The Department of Sport Management hosted its annual symposium on April 28 featuring a one-on-one conversation with former top NCAA executive and West Virginia Athletic Director Oliver Luck, as well as several panel discussions featuring prominent individuals and student-athletes in collegiate sports.
Many observers acknowledge that college athletics is in the midst of its most significant changes in a generation. And the list of reasons is long.
The NCAA’s new one-time transfer rule allows student-athletes the flexibility to move to a new institution and play immediately. Across the country states have widely allowed sports gambling. And, most topical, beginning this summer, college athletes will be allowed to make money by selling their name, image and likeness (NIL) rights while playing in college.
Considering the potential changes to the sports landscape, the annual Elon Sport Management Symposium adopted the theme of “Perspectives at Play in College Athletics” this spring, inviting prominent individuals in collegiate sports to discuss today’s most pressing matters.
The April 28 virtual event kicked off with a one-on-one conversation between Oliver Luck, an influential sports industry figure with past roles leading the NCAA, West Virginia University athletics program and XFL, and Assistant Professor Bill Squadron. Following Luck’s conversation, the symposium shifted gears to panel discussions addressing the NIL debate, the discrepancies between men’s and women’s athletics, and a conversation with current student-athletes.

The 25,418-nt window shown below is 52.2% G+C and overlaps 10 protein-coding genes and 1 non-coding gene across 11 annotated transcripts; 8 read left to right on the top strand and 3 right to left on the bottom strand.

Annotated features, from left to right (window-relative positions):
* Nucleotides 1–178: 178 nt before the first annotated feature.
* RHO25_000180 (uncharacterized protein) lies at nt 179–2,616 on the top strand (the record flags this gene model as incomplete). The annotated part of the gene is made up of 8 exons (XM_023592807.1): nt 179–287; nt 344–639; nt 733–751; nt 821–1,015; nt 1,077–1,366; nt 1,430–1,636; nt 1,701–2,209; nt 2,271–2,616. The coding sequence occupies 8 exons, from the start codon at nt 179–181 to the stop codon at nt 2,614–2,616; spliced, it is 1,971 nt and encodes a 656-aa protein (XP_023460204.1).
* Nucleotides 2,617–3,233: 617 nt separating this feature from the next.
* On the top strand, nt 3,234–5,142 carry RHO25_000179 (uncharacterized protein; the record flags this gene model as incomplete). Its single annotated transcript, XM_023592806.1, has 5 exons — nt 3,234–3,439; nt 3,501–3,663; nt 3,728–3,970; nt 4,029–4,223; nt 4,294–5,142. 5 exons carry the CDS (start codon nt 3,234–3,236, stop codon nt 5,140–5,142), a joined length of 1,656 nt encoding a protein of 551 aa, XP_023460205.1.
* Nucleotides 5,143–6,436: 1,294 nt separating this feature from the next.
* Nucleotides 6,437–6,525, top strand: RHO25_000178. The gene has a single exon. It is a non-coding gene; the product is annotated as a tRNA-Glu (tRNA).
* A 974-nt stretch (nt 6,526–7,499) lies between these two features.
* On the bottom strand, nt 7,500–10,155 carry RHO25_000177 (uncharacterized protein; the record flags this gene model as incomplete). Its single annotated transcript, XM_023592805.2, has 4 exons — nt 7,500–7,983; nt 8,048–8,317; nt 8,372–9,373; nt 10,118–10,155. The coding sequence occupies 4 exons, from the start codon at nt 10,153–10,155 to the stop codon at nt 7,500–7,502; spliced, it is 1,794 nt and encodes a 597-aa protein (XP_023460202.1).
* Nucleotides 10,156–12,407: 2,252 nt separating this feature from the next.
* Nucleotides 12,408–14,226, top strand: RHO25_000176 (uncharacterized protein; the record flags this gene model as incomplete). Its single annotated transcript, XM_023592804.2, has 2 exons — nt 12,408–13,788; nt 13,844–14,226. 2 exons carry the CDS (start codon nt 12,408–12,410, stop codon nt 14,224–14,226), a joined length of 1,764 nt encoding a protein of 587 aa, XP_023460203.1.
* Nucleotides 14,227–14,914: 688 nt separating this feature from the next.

“What is so fascinating is the balance of power has shifted from the 1970s … to today,” said Luck of the relationships between coaches and student-athletes.
Noting the arrival of the one-time transfer rule and the NIL law, Luck explained that student-athletes have never had more influence or sway. And with that control comes responsibility.
Luck called for some “guardrails” to protect the athletes, adding that as student-athletes market and brand themselves, they must also balance their time and obligations to academics and their athletic endeavors. This will be tricky because their time is already pulled in so many directions.
Luck envisions positives and negatives coming from the new one-time transfer rule. It provides the student-athletes an opportunity to direct their own path, especially as circumstances change – such as coaching turnover, playing time, personal matters. Albeit, Luck noted that he personally benefited from not transferring as an undergraduate, recalling that he had to work and improve to beat out upperclassmen to earn playing time.
The former athletic director addressed the reduction of several prominent non-revenue generating programs in recent months, including Iowa’s decorated men’s gymnastics program. There have “always been financial pressures” of running a collegiate athletics program, Luck said. “We saw the same thing – sports being cut – happen in 2008 and 2009 following the Recession.”